How to Calculate Retained Earnings, Assets, Liabilities & Stock

by Jeff Franco

Companies that issue balance sheets in conformity with generally accepted accounting principles (GAAP) always prepare the financial statement using three broad categories: assets, liabilities and equity, which is the sum of retained earnings and shareholder stock. Having some familiarity with the types of accounts to include in each category will allow you to calculate assets, liabilities and equity with relative ease.

Sum the total for the value of all company assets. From the trial balance, you can obtain the balances for each type of asset the company owns. This includes fixed assets, such as real estate and business equipment, accounts receivable, the company’s ending cash balance, marketable securities, such as stocks the company owns in other businesses for investment purposes and the value of inventory, to name just a few. When summing the total of these asset values, be sure to reduce the total by the balance in the accumulated depreciation account.

Assess the company’s total outstanding liabilities. The liabilities of a company reflect all debts that it has outstanding as of the balance sheet date. These typically include outstanding loans and promissory notes; the interest accruals on these debts that remain outstanding; the accounts payable account, which reflects the company’s short-term borrowings, such as payments it must make to suppliers; employee salaries that remain outstanding and any amount in the taxes payable account that the company still owes to federal, state and local governments. Add the balances of each account to calculate total liabilities.

Calculate retained earnings. The retained earnings account reflects the portion of the company’s income to which shareholders, rather than creditors, have a claim. The account balance is equal to the cumulative amount of net income the company reports each year. Moreover, the balance of retained earnings decreases each time the company makes a dividend payment to shareholders.

Sum the values of common and preferred shareholder stock. The sum of the retained earnings account balance and the contributions of capital by shareholders is equal to the total equity the company reports on a balance sheet. Corporations will separately report the amount shareholders contribute to acquire common and preferred stock at par value. You must add to this amount the balances of the “additional paid-in capital” accounts for both categories of stock, which represents the amount shareholders pay for their stock in excess of the stated par value, to arrive at the total stock balance.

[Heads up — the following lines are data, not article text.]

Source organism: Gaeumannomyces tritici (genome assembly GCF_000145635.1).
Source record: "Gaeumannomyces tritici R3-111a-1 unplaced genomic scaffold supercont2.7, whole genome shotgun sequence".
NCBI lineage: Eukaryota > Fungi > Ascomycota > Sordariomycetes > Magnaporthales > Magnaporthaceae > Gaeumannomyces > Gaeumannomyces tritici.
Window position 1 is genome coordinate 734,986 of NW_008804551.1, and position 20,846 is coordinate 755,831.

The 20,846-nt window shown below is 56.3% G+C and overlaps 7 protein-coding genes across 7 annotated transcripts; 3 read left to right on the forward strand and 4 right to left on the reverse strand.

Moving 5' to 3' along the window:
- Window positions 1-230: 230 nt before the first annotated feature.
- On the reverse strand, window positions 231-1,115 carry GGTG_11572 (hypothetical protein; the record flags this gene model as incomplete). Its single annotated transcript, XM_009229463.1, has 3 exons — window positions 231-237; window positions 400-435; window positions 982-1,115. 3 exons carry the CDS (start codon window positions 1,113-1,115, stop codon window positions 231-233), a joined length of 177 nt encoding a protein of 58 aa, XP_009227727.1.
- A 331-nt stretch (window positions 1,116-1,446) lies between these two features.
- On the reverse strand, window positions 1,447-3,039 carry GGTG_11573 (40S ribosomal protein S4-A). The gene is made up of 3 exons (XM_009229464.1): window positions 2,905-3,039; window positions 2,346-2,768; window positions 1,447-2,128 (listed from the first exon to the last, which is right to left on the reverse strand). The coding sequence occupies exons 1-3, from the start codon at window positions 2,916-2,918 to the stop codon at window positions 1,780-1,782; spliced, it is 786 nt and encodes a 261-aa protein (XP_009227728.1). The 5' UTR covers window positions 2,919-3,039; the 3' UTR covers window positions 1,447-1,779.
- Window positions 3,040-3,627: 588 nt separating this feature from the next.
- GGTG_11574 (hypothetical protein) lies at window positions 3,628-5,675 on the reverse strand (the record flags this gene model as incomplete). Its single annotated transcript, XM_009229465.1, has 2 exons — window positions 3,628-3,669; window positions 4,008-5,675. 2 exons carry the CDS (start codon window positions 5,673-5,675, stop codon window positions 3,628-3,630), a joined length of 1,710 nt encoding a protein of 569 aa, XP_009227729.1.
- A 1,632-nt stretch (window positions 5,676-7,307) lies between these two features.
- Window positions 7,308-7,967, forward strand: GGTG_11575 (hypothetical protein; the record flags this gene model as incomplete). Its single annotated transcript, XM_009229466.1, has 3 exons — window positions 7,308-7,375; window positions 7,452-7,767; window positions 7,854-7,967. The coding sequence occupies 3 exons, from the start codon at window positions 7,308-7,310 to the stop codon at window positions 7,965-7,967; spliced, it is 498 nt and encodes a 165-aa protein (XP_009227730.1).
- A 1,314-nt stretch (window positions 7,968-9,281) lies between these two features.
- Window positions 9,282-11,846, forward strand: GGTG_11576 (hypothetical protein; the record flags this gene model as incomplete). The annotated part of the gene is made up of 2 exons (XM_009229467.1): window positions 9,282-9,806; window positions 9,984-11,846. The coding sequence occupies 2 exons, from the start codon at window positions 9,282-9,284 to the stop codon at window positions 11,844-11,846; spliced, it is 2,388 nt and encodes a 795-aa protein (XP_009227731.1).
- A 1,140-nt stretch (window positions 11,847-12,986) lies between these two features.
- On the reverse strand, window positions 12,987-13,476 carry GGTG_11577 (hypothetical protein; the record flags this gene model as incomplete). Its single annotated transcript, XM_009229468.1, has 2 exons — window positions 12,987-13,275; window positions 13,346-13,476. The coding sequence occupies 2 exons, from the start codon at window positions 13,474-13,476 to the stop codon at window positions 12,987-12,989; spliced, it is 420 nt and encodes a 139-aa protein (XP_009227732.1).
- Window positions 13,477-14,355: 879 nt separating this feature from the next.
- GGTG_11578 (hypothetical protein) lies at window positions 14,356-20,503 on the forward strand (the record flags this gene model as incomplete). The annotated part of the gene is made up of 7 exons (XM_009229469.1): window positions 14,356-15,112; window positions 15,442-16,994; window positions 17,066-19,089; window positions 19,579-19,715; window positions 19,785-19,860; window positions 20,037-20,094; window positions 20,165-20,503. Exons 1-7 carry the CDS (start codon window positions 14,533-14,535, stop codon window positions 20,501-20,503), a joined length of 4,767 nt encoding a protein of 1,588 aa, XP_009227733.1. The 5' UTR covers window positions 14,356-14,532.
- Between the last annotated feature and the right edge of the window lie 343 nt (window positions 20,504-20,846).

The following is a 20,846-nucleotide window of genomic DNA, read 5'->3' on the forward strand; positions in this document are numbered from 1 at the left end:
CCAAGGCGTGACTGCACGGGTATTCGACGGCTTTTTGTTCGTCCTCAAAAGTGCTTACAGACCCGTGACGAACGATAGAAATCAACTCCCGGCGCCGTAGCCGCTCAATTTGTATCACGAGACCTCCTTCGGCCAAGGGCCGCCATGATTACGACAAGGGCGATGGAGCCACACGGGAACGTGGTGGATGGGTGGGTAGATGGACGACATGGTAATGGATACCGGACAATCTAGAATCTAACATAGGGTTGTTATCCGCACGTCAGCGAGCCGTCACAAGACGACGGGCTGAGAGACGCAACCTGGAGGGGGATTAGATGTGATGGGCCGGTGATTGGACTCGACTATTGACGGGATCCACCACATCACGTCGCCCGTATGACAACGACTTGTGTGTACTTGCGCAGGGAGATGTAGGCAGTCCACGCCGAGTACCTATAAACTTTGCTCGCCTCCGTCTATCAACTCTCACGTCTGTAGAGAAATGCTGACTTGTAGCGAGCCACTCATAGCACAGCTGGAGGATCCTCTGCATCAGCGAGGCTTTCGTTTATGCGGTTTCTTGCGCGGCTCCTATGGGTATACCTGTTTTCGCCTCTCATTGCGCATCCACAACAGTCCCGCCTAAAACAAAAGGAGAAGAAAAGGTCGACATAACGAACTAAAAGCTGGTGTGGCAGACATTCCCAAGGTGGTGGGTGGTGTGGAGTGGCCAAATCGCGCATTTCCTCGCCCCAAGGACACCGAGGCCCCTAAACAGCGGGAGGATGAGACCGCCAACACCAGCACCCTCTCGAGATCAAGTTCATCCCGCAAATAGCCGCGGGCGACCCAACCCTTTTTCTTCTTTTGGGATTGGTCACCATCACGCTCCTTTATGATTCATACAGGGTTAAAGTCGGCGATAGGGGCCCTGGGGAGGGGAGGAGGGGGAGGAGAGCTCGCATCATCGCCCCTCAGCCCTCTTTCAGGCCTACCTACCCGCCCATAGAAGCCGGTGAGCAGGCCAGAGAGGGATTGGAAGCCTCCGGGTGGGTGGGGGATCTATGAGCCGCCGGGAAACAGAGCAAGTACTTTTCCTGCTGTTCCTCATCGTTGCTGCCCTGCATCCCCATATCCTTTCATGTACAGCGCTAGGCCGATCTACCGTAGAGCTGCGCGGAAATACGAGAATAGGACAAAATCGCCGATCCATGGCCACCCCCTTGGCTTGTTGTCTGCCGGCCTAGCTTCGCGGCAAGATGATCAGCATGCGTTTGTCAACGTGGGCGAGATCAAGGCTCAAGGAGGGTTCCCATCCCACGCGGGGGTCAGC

Tips

  • When you complete your separate calculations for assets, liabilities, retained earnings and stock, you can check to ensure you include the correct accounts within each category by using the balance sheet equation. The equation states that assets must always equal the sum of liabilities and equity.
  • Corporations whose shares trade on a public stock exchange must prepare various financial statements, including the balance sheet, in accordance with GAAP. As a result, public companies make their financial statements available to the public. Reviewing a number of these balance sheets can also provide insight into which accounts to include with each category.

Items you will need

  • Company trial balance

About the Author

Jeff Franco's professional writing career began in 2010. With expertise in federal taxation, law and accounting, he has published articles in various online publications. Franco holds a Master of Business Administration in accounting and a Master of Science in taxation from Fordham University. He also holds a Juris Doctor from Brooklyn Law School.

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